SAN FRANCISCO — Apple reached a historic milestone Thursday, becoming the first American company to achieve a $1 trillion valuation.
"How do I begin to comprehend that number?" you may ask.
For starters, you can think of it as a million million. For $1 million you could buy a very nice one bedroom apartment in San Francisco. With $1 trillion, you could buy a very nice apartment for everybody in the city (San Francisco's population is close to a million).
Or you can think of it as a thousand billion. For $1 billion you could buy the Miami Marlins outright. For $1 trillion, however, you could buy the Marlins one thousand times over.
Although if you want to spend that much dough, you might want to write a check because there's just over a trillion dollars currently in circulation in the U.S.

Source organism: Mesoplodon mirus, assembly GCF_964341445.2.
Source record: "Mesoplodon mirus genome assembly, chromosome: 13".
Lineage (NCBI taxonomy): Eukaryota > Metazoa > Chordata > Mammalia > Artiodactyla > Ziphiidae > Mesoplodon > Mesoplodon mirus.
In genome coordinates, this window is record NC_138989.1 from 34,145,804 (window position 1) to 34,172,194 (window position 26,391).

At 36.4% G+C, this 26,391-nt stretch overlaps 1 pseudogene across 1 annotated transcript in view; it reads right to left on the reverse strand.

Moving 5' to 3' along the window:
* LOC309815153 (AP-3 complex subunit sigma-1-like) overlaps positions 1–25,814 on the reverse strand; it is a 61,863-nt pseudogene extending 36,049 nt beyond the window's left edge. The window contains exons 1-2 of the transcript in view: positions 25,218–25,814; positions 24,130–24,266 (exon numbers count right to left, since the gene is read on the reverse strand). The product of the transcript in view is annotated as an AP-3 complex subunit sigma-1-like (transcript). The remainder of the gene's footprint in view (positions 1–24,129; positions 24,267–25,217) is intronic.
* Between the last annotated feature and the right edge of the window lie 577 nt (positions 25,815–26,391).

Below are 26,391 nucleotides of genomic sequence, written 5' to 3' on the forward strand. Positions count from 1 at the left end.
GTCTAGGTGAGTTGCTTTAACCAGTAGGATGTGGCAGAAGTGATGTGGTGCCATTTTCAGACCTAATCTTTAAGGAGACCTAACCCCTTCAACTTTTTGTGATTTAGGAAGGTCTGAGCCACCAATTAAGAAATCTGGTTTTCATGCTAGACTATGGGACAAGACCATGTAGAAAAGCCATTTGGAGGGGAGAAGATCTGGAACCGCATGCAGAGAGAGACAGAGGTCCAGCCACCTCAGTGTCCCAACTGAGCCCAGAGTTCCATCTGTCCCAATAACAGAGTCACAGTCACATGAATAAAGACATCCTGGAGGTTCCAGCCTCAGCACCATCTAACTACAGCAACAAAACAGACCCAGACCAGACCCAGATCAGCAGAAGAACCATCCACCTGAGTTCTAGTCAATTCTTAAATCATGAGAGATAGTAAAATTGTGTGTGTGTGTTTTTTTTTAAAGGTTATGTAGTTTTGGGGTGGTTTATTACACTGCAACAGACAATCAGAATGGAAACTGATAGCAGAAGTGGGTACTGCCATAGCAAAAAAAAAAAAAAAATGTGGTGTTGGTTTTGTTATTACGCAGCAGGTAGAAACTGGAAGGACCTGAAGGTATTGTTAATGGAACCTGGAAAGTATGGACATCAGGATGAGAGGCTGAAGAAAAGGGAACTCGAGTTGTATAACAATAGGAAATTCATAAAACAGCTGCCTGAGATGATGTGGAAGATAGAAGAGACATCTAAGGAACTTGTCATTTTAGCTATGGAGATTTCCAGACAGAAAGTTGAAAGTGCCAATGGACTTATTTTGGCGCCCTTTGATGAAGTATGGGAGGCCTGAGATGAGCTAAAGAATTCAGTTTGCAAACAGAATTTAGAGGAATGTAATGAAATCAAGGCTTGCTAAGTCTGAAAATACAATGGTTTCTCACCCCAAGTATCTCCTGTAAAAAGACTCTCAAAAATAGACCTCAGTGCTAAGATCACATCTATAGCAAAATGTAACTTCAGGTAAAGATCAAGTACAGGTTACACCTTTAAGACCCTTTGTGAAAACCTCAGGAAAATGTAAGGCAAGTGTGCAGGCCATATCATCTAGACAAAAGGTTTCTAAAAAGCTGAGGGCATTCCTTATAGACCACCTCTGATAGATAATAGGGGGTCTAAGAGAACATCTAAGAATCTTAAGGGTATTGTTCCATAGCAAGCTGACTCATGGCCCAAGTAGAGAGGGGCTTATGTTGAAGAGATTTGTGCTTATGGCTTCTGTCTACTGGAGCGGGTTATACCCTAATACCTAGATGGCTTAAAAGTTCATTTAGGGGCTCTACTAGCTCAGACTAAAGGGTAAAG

What else in the world is there just a trillion of? Well, there may be one trillion species on the planet. That means Apple could give every species on earth one dollar, and it would take Apple CEO Tim Cook about 31,546 years to count each dollar bill.
Go back a billion seconds and you'd be in 1987. Go back a trillion seconds and you'd be around 30,000 B.C. Good luck trying to use your iPhone.
How much does a trillion dollars weigh? Well, one dollar bill weighs about one gram. So, one trillion dollar bills weigh one trillion grams. Convert grams to pounds and you're looking at about 2.2 billion pounds or over 630,000 mid-sized cars, of which you could purchase quite a few. (If the cars were an average price — say $20,000 each — you could buy all of them...385 times.)
What does a trillion dollars look like? Gizmodo made this handy illustration in 2009 using a computer modeling software. Spoiler: it's big.
How does a trillion dollars feel? You better ask Apple that question. While you're at it, ask what's next, a quadrillion?